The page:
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Government Affairs Albany Update

May 23, 2003

ISO Report - NYS Summer Electricity Supply Barely Adequate

The New York State Independent System Operator (ISO), the entity charged with maintaining New York's wholesale electricity markets and the reliability of the electricity grid, announced on May 22 that the supply of electricity available this summer is "just adequate to meet power demand for "normal summer weather." The report, Power Alert III: New York's Energy Future, is the third report issued by the ISO dealing with electricity capacity needs. As of March 2003 the state's projected summer margin, including demand responses programs, stands at a positive 865 MWs (a margin of 331 MWs upstate, 51 MWs in New York City and 483 MWs on Long Island). The report states that at least 5,000 - 7,000 megawatts (MWs) must be sited within the next five years in order to maintain reliability. An immediate step in this process is the need to re-authorize Article X, the state's power plant siting law that expired on December 31, 2002. In addition to the regulatory uncertainty caused by the lapsation of Article X a number of other factors have contributed to a slowdown in the electricity generating investment markets. The Enron debacle and the California power crisis, which affected many energy companies and the finance community, have also discouraged investments in power facilities.

The report recommends re-examining New York's three-decade-old reliability criteria in light of today's high-tech business environment. The report also advocates for a more transparent process in planning New York's electricity infrastructure that includes generation, transmission, demand response, and security measures. In addition to warning that the power supply is extremely tight under "normal" conditions, the ISO states that the economy has not softened New York's power consumption. In order to face high summer demand, the market needs to improve its generation capacity, upgrade its transmission, and continue to expand demand response and conservation measures. The three "legs of the energy stool" (supply, transmission, demand response and conservation) are key to providing reliable markets over the next few years. The ISO projects an increase in the statewide load from 31,450 MWs to 33,800 MWs over the next five years -- an additional 2,360 MWs -- to which about 2,670 MWs should be added to maintain reliability and competitive pricing. Transmission upgrades are also needed at several key point in the state, specifically: Marcy, near Utica; Pleasant Valley, near Poughkeepsie; and in the New York City and Long Island zones. In regards to demand response and conservation, a long term goal will be implementing technology to allow consumers to "react to wholesale prices" through real-time electricity pricing.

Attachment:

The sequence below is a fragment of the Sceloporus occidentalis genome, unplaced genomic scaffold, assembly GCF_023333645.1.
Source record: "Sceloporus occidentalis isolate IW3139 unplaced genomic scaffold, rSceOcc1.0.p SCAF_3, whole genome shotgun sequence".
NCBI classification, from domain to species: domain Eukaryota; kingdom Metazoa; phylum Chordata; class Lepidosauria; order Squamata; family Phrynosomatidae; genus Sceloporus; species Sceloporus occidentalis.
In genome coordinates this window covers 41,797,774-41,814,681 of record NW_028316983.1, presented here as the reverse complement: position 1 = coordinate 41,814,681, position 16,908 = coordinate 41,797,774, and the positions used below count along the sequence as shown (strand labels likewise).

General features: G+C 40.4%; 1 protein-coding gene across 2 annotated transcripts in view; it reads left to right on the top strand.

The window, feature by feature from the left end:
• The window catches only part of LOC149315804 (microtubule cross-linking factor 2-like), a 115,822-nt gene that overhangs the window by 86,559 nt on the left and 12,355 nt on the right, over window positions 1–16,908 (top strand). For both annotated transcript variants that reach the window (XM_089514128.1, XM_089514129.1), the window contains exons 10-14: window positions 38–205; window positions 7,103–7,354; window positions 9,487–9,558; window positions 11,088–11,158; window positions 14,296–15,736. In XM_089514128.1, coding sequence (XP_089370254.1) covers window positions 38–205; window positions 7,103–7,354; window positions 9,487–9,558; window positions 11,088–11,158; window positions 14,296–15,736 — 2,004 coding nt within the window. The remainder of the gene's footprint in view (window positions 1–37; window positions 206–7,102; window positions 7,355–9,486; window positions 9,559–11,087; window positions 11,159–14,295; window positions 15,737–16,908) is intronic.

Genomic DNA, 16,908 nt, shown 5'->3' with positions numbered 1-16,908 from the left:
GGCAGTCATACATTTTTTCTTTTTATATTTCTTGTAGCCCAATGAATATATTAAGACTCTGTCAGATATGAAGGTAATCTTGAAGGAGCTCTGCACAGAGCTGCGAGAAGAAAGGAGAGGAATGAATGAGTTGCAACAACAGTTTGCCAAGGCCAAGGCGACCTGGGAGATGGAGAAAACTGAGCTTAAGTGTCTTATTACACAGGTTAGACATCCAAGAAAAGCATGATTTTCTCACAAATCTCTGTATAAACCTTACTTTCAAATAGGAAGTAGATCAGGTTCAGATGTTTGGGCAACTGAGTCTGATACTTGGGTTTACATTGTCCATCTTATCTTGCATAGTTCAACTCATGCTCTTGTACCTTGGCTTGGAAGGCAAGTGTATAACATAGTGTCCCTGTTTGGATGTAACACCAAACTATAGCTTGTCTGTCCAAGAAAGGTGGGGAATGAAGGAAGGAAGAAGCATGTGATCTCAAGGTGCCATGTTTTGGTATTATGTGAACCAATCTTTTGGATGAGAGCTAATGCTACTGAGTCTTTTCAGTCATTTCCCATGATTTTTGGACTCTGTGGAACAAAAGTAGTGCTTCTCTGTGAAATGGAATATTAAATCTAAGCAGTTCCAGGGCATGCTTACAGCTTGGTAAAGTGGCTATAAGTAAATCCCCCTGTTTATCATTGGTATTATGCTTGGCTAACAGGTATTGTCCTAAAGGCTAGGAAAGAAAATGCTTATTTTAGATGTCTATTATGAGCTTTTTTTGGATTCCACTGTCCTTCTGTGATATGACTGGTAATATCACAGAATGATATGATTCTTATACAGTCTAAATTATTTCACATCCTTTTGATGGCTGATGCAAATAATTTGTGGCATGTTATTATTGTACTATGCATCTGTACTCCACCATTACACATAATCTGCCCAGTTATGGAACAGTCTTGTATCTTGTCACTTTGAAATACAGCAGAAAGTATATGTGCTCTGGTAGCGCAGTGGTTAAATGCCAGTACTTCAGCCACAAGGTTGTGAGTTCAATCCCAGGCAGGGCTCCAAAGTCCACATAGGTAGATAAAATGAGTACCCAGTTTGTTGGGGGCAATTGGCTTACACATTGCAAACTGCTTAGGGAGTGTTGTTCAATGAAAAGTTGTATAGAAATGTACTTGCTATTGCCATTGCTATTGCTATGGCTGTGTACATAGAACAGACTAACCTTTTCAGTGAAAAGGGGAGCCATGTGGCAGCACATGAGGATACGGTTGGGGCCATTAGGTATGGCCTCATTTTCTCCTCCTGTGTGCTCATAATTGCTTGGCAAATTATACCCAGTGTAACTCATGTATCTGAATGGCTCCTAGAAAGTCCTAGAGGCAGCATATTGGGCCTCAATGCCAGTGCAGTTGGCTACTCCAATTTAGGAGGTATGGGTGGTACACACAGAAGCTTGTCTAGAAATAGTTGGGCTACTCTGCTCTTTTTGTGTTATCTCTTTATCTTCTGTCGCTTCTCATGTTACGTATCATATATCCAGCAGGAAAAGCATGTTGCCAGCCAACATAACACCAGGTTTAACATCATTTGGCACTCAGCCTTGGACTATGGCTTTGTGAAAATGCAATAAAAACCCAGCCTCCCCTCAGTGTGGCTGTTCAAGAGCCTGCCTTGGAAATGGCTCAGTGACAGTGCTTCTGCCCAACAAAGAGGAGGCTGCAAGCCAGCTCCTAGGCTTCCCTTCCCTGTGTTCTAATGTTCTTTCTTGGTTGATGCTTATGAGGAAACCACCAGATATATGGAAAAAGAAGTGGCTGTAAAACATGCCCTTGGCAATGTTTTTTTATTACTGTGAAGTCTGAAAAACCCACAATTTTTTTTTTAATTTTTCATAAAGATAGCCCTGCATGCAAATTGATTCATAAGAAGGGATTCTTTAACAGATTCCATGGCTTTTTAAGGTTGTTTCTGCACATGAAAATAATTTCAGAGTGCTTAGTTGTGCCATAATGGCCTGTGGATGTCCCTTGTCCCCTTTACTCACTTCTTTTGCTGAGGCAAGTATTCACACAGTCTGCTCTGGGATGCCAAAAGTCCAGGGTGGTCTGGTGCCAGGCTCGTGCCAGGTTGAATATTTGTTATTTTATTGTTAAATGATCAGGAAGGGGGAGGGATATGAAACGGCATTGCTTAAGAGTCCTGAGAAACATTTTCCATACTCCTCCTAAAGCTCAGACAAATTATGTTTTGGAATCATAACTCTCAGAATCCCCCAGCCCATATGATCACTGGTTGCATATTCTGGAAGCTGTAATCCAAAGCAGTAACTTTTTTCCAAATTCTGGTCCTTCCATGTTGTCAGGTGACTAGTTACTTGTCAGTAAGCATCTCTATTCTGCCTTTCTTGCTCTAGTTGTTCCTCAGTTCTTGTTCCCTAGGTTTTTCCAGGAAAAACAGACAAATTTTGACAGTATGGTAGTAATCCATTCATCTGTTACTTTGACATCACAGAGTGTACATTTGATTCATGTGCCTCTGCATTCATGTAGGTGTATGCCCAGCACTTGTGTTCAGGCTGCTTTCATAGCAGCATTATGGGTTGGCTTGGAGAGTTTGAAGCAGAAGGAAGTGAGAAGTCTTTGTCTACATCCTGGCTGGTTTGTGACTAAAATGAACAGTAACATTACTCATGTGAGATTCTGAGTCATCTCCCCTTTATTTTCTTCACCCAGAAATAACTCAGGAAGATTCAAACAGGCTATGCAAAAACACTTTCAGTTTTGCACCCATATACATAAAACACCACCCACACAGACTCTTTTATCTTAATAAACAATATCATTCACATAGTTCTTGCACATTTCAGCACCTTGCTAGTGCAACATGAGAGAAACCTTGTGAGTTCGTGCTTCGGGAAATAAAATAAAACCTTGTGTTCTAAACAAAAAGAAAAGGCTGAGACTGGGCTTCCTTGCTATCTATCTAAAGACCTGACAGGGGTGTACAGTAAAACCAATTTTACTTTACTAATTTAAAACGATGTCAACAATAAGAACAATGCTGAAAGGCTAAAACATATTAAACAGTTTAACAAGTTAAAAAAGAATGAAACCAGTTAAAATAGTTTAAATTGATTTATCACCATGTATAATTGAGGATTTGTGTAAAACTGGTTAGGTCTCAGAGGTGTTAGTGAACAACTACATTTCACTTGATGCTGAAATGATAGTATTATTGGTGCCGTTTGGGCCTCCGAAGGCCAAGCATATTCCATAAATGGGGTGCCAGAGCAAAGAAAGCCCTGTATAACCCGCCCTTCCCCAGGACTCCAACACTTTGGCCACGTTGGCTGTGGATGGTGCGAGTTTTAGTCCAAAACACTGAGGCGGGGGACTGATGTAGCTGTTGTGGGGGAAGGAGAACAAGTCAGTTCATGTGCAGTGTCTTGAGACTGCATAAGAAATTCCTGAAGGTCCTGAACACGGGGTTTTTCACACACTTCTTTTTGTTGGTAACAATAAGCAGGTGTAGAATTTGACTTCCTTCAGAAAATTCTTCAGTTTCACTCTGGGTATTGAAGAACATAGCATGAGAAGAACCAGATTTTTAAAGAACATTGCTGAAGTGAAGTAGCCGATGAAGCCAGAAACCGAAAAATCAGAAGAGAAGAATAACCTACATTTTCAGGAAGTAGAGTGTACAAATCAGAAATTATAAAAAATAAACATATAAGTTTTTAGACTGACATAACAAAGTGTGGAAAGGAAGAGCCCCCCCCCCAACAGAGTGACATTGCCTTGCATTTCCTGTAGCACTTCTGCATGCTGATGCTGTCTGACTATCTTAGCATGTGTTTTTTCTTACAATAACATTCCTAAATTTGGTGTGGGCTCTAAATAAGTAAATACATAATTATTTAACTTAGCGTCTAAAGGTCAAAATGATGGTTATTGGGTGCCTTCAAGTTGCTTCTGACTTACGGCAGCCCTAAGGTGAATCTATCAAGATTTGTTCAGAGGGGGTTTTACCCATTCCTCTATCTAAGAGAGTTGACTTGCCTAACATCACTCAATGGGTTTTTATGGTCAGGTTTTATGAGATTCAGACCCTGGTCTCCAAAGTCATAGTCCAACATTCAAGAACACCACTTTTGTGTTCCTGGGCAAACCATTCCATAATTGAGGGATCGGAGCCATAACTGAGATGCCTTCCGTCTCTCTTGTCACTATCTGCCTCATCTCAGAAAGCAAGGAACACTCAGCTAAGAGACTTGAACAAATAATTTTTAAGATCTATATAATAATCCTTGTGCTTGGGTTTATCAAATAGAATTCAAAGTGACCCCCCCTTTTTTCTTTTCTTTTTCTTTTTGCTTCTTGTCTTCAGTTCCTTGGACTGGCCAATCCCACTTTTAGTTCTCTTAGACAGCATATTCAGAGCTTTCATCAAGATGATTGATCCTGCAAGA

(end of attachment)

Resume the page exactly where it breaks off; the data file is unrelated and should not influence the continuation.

For a full copy of the report access the ISO's web page at: http://www.nyiso.com/

FERC Approves Demand Curve for NY Electricity Market

The Federal Energy Regulatory Commission (FERC) issued an order on May 20th approving the New York Independent System Operator's (NYISO) demand curve (DC) tariff filing. The FERC held that "the proposed modification to NYISO's ICAP market will benefit customers because it will provide better price signals to investors for the construction of new generation, encourage the formation of long-term bilateral transactions, and reduce incentives to withhold capacity." Opponents of the plan stated that the ICAP change will result in higher wholesale electricity rates. In its order, FERC addressed each of the issues raised by opponents of the DC and dismissed them all, with one exception: FERC ordered the NYISO to eliminate the supplemental fee provision, due to concerns raised by the ISO's market adviser Dr. David Patton, as well as some utilities.

The supplemental fee applies only in circumstances when the DC spot market auction clears below the minimum statewide or locational requirement. The NYISO's Management Committee already has approved a revision to the supplemental fee provision designed to address the concerns raised by FERC, and those changes are currently being reviewed by the NYISO Board of Directors. FERC acknowledged that it is aware the NYISO is working on alternatives and expressed willingness to consider the NYISO alternative proposal in place of an outright elimination of the supplemental fee.

Next week's scheduled ICAP deficiency auction could be replaced by the first ICAP DC spot market auction, for procurement covering the month of June, 2003. For more information access the New York ISO web page at: http://www.nyiso.com/ or the Independent Power Producers at: http://www.ippny.org/

Assembly Republicans Publish "Must Do" List
Staff Contact: Ken Pokalsky

This week, Assembly Minority Leader Charlie Nesbitt issued his conference's priority list for the remainder of session. It included several issues on The Business Council's priority list as well, including various tort reform measures ("vicarious liability," caps on pain and suffering awards, reforms to the "scaffold law," etc.) and expansion of the Empire Zone program.

Nesbitt also called on the Assembly to pass the "New York Patriot Plan" (S.3283, sponsored by Senator Balboni, which passed 61-1 in the Senate this March). Among other provisions, the bill includes incentives for businesses to support employees who have been called to active military duty in the Gulf; creates new scholarship programs for veterans and their dependents,
and authorizes the governor to suspend application of laws, rules and regulations which cause undue hardship to persons ordered to active military service.

Other issues include on the Assembly minority list include: reforms to the state budget process, several anti-terrorms bills, new restrictions on unsolicited email, new tax credits for elderly prescription drug purchases and child care expenses, and others.